Drive, She Says
Cathy Wurzer hits the road
For the past four years, Minnesota Public Radio’s Morning Edition host Cathy Wurzer has used her off-air time to explore Minnesota’s iconic Highway 61. She shares her adventures in her new book, Tales of the Road: Highway 61. Learn about her favorite fall road trip below.
On The Road
with Cathy Wurzer
For her new book, Tales of the Road: Highway 61, Minnesota Public Radio’s Cathy Wurzer left the studio and got behind the wheel of her 2002 Subaru sedan to explore the state’s most famous road. “I love to drive and I love to stop and look,” says the Morning Edition host. Planning a fall trip of your own? Wurzer recommends heading south, to Bluff Country. Here’s where she’d stop along the way:
» Le Duc Mansion, Hastings
“Built by entrepreneur William Gates Le Duc. Look for the big wrought-iron fence right on Highway 61. After William died, his daughters owned the house. It has since been restored and you can take tours.”
» Oakwood Cemetery, Red Wing
“There are some wonderful old grave markers that were made at the nearby Red Wing Pottery factory. It’s very peaceful.”
» The Oaks, Minnesota City
“It’s not very attractive, but it’s got a great history. The warehouse was once one of the most famous restaurants between here and Chicago. Gangsters in the 1930s were known to frequent the place.”
Bridging the Gap
It took less than 14 months to replace the I-35W bridge. Here, some numbers on the engineer feat:
48,700 Cubic yards of concrete used to construct the bridge
650 Workers on site during the peak of construction
141,000 Cars, on average, that used the old bridge each day
100 Years the new bridge is designed to last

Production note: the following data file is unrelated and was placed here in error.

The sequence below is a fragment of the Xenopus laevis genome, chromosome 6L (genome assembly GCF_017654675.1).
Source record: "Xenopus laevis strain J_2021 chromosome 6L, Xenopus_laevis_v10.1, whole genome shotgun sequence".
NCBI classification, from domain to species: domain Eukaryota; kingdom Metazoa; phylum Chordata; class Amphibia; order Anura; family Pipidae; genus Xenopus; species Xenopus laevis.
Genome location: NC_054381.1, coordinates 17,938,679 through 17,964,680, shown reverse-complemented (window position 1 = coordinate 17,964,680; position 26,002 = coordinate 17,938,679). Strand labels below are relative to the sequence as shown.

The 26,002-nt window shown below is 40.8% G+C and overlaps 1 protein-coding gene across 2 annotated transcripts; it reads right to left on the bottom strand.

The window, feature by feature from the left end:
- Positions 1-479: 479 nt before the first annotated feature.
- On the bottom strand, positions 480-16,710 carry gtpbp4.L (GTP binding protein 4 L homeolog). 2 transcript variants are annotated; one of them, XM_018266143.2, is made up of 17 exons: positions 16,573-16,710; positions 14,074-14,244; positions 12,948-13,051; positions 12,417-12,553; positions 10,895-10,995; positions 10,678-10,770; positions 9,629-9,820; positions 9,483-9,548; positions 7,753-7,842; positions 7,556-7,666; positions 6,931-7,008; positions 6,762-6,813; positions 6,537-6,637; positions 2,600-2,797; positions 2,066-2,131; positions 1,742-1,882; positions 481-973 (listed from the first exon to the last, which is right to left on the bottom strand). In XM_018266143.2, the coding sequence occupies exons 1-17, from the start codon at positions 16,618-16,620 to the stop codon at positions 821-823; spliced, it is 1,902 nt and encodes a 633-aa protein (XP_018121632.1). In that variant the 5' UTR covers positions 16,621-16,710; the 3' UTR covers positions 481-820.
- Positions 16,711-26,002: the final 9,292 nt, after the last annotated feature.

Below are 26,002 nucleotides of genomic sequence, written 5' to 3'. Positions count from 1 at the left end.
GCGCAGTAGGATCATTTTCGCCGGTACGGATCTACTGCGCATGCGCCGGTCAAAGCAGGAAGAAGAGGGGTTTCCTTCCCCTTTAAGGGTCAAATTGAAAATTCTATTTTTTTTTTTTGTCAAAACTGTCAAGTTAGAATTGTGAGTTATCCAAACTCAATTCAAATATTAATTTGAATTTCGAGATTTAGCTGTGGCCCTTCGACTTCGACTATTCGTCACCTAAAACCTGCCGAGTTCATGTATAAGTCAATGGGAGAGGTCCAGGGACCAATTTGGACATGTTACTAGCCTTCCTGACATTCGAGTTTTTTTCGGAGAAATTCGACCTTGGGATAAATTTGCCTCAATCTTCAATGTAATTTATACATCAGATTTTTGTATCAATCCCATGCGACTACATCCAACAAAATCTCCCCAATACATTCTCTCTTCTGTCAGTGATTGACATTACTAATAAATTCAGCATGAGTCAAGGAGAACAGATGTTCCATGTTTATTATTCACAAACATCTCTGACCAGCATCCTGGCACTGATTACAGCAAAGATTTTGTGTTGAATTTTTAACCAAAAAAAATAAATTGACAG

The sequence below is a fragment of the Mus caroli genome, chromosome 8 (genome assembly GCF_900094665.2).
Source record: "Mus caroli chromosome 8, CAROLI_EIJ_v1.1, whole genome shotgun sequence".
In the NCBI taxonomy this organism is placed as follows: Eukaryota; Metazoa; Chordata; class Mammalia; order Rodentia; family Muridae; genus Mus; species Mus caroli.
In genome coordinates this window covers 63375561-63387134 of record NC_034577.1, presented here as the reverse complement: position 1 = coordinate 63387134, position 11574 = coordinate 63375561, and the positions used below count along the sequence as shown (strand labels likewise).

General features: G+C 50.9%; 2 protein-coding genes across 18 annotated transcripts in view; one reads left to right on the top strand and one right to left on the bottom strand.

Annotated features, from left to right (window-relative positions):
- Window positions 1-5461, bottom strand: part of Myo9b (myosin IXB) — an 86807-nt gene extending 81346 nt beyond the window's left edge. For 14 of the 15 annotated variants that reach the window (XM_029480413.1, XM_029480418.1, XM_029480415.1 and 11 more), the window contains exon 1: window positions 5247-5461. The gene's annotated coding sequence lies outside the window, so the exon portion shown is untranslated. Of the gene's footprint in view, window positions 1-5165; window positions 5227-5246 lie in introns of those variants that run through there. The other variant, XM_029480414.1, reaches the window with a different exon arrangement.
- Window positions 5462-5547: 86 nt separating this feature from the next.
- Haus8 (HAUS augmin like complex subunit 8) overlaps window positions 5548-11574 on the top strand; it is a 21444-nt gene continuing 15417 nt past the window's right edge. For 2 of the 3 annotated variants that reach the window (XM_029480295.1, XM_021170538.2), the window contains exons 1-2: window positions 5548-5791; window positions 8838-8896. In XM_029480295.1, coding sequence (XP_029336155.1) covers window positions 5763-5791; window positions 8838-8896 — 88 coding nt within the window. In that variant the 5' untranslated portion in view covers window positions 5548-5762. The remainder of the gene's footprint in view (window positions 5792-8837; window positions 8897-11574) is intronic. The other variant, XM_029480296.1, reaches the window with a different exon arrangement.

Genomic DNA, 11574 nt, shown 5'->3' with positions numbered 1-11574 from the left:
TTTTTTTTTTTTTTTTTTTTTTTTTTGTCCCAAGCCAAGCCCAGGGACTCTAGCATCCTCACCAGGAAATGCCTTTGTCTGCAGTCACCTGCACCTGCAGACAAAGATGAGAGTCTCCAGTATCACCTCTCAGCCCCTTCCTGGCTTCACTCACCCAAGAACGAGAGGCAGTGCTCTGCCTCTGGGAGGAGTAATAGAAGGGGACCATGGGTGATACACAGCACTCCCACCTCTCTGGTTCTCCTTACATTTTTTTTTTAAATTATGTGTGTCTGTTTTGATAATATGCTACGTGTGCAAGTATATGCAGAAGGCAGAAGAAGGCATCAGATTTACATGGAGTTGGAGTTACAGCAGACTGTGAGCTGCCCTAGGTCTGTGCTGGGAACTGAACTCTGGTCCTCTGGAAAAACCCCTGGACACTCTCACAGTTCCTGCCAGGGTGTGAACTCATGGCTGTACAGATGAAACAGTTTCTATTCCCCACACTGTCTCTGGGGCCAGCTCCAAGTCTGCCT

50 Years the old bridge was designed to last
40 Years the old bridge did last
4 Lanes in each direction on the old bridge
5 Traffic lanes in each direction on the new bridge
$2,000,000 Bonus earned by general contractor Flatiron Partners for every 10 days the bridge is completed in advance of the deadline
$20,000,000 Maximum possible bonus Flatiron Partners can earn
The Minnesobama Effect
Why a local congressional race has become one of the most closely watched contests in the country
By Tim Gihring
“People in politics, as in life, just don’t throw money around frivolously,” says Carleton College political science professor Steven Schier. Translation: A lot of folks must have their Uncle Sams in a bunch about the race to replace retiring U.S. Representative Jim Ramstad in Minnesota’s third congressional district, which includes Minneapolis’s affluent western suburbs. A who’s who of local and national power brokers have thrown enough money into the race—including nearly $700,000 in just seven weeks this summer—to make it one of the most expensive in the nation.
Much of the green has gone red, backing Republican Erik Paulsen, Eden Prairie’s rep in the Minnesota House since 1995. Along with usual suspects Rudy Boschwitz and the Hubbard broadcasting clan, Paulsen has drawn the elephantine support of Life Time Fitness founder Bahram Akradi and the late investor Eugene Sit.